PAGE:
Surviving Postnatal Depression

Surviving postnatal depression is hard going. Everyone who suffers from it finds it difficult. But Nicki got through …

Surviving Postnatal Depression

This week’s guest blogger is author and mother-of-two Nicki Jeffery, from Coffs Harbour NSW. Nicki lived through a very difficult time after the birth of her babies.

Eventually she became well enough to tell her story, and wrote a book about her experiences: Encouraging Mums with Hope: Light in the Darkness of Maternal Depression

You can listen to the Treasuring Mothers podcast with Nicki HERE >>>

Thoughts raced. I tried to wake up, but I hadn’t slept. Then life became a nightmare. I don’t know how I fell into the black pit. It seemed there was no way out. I could feel the darkness. It was tangible, close as my next breath. Paralysed by fear, I was stuck.

          A storm engulfed me. Navy coloured clouds filled the sky. Thunder boomed and crashed. Streaks of lightning bolted to the ground. Everything was dismal and grey.

          Joy was gone.

          Day after day was bleak. *

These were my thoughts in my season of postnatal depression.

At the age of 31, I gave birth to my first son, and when he was six weeks old, we moved towns. We knew nobody in Coffs Harbour, and my husband started driving trucks for a local transport company.

Down I slid into a pit I had never experienced before. More than the baby blues on day three after giving birth, postnatal depression is clinical and requires holistic treatment.

At first, my new doctor prescribed anti-depressants and six sessions with a psychologist. The medication journey took five and a half years, as the drugs weren’t working. They had to be increased several times before the next drug was trialed. And finally, I was told my case was “treatment resistant”. These were frightening times, but the worst was yet to come.

The Worst was Yet to Come

When my second son was almost five months old, I found myself in the mental health ward of the local hospital. I was suffering from postnatal psychosis, a more extreme case of maternal mental illness which is classified as a medical emergency.

Through no fault of my own, I had lost touch with reality.

It was the lowest of times.

But God is good. He is good all the time, and He brought me through the illness. Much thanks goes to my supportive husband and family members, not to mention our neighbors and our church.

When I was in hospital, Nathan brought our sons to visit twice a day, and I fed my baby breast milk. The relationship between my husband and I was challenged and strengthened through the whole ordeal. Our faith grew as the Lord taught us He is trustworthy in the storms of life.

Finally I Surfaced

A couple of years after my case of postnatal psychosis, I felt I was recovering and able to start writing a book to encourage other mothers.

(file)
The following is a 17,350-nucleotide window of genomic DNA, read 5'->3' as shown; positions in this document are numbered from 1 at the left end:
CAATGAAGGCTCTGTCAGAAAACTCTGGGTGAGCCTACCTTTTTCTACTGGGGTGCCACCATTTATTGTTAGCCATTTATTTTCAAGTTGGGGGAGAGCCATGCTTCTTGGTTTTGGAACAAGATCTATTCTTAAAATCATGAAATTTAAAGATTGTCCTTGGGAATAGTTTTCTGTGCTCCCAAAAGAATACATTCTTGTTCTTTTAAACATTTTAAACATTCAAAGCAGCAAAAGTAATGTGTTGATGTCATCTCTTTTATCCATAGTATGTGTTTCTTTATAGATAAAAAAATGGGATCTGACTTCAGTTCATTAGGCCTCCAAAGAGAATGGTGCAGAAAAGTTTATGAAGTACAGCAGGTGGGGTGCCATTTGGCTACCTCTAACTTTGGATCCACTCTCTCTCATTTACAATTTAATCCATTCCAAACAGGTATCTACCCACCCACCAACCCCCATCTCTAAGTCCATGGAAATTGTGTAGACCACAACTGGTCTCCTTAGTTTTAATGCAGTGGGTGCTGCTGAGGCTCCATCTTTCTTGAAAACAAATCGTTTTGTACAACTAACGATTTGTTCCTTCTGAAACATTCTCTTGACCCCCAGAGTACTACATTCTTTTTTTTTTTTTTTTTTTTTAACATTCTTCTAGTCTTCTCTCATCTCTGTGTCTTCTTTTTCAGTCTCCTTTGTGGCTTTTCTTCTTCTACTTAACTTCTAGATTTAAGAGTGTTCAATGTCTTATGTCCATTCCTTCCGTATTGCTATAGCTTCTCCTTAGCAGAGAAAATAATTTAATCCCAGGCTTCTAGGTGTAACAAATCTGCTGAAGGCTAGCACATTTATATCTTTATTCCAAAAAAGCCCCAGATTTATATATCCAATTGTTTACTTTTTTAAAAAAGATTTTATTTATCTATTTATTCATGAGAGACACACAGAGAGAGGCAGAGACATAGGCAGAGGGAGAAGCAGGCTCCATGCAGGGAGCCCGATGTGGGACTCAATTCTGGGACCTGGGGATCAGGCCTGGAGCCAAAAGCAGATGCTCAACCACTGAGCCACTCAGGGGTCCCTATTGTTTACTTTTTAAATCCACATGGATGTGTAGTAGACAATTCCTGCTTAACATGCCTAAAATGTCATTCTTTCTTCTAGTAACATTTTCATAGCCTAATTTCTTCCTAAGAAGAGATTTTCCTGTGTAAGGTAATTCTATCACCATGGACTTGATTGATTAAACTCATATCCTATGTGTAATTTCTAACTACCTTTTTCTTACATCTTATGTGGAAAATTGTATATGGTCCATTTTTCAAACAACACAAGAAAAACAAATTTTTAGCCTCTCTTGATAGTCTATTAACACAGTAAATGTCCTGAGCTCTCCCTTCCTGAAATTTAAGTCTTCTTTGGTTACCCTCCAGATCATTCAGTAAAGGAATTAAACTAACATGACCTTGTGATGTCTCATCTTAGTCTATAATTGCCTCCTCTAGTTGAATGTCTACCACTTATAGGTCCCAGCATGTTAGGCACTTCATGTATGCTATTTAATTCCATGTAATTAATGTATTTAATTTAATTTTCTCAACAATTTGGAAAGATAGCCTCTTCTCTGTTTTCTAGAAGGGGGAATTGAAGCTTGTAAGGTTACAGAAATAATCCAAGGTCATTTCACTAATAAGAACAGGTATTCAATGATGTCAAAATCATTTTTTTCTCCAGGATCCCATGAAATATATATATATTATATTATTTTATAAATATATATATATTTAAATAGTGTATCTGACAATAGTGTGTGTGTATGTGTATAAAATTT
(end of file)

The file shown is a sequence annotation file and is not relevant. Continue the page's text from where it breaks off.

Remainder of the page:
Published in November 2018, “Encouraging Mums with Hope: Light in the Darkness of Maternal Depression” tells my story, the stories of 16 other mums. As well, there are articles from professionals in the field of health and pastoral care.

I also write a blog at and run a closed Facebook group, “Encouraging Mums with Hope”.

How To …

Survive Postnatal Depression

There is empowerment for women of faith in their season of maternal depression. If you are struggling, remember:

  • You are loved deeply by your heavenly Father. He sees you and He holds you through the storm. He is there.
  • You are not alone. One in seven new mums experience postnatal depression every year in Australia.
  • This is a season. You won’t always feel this way. There is holistic help for your body, soul and spirit.
  • Like climbing a mountain, you will slip back a few steps, then climb again. One step at a time, you can overcome.
  • A first step if you are battling and haven’t told anyone, is telling a trusted friend or family member, and asking them to take you to your G.P. Your G.P. can create a mental health care plan for you.
  • Acknowledgement is the first step to healing. Be brave and do it today!

Be Real

In May 2017, I lost one of my sisters to suicide. She was a beautiful Christian woman in her thirties. She was a child protection counsellor, such a precious soul, who helped so many people in her lifetime. But she hid her wounds behind a bright smile.

Please be real. It’s okay to struggle. Your test becomes your testimony. Life may be painful right now, and even in the future, but now there is help. Now there is hope. There is only one you, and there will only ever be one of you.

Lots of love, Nicki x

* Excerpt from “Encouraging Mums with Hope: Light in the Darkness of Maternal Depression”, Nicki Jeffery (2018), Breath of Fresh Air Press, Australia

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